I love how the Lectionary seems to be right on track with life as we know it! Our Gospel passage for Sunday (Matthew 25:1–13) finds 10 bridesmaids waiting for the coming of the Bridegroom.
Weddings of this era were always held at night and it was customary for the bridegroom to go to the house of the bride and take her to the wedding. It would be a common occurrence to have to wait until all the negotiations between the families were complete. In this reading, we find a group of people waiting long enough to fall asleep anticipating the events to get started.
Life seems to be made up of a great deal of waiting. When we are little, we cannot wait to grow up, we cannot wait to get a driver’s license, we cannot wait to finish school or get a job, we cannot wait to find a partner, and so it goes. One of the staples of life that makes it worth living is the notion of waiting — and anticipating that there must be something beyond the now, something worth waiting for!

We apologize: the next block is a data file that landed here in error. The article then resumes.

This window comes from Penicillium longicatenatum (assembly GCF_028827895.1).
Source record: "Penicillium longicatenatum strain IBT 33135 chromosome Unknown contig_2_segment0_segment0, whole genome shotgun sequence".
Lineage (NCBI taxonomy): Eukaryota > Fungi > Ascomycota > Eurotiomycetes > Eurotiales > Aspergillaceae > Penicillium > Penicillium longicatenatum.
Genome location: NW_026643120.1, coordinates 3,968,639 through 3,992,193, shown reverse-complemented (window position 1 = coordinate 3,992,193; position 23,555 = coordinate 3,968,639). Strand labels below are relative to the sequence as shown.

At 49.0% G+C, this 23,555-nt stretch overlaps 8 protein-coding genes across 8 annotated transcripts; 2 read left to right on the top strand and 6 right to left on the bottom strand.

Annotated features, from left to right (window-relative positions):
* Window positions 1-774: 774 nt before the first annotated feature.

This passage is also set in a place of anticipatory waiting—it is intended for those of us who live in the intervening time between the Lord’s first coming and His second. This story is particularly valuable when we recognize ourselves somewhere in it. The element of waiting implies readiness, being alert, and a sense of expectance, and hope. These maidens were waiting for the bridegroom and, in terms of the underlying message of the parable, they are awaiting the return of Christ.
If we dig deeper into the parable to view the lamps filled with oil as ourselves filled by the Holy Spirit, one can see why it would be important to keep ourselves full of the Spirit and watching the “fuel-gauge” of our lives. Many times we are, like these maidens, reminded that Lord’s return is imminent sometimes by events in our common lives such as major disasters or some other realization like a terminal diagnosis that time may be short.
It can be easy to lose sight of how vigilant we as Christians must be. We can all “fall asleep” and be caught unaware. Matthew’s ending statement brings us back to what we have to do now: “Watch therefore, for you know neither the day nor the hour in which the Son of Man is coming.”
Christ’s return is an event we know will come but not when. We can ask ourselves who are we in the parable? Ask ourselves about our willingness to wait even when we don’t know how long it may take or what the future holds. We are called to faithfully entrust ourselves to the unknown resting in the certainty of God’s goodness.
The Rev. Robin O. Sands, Deacon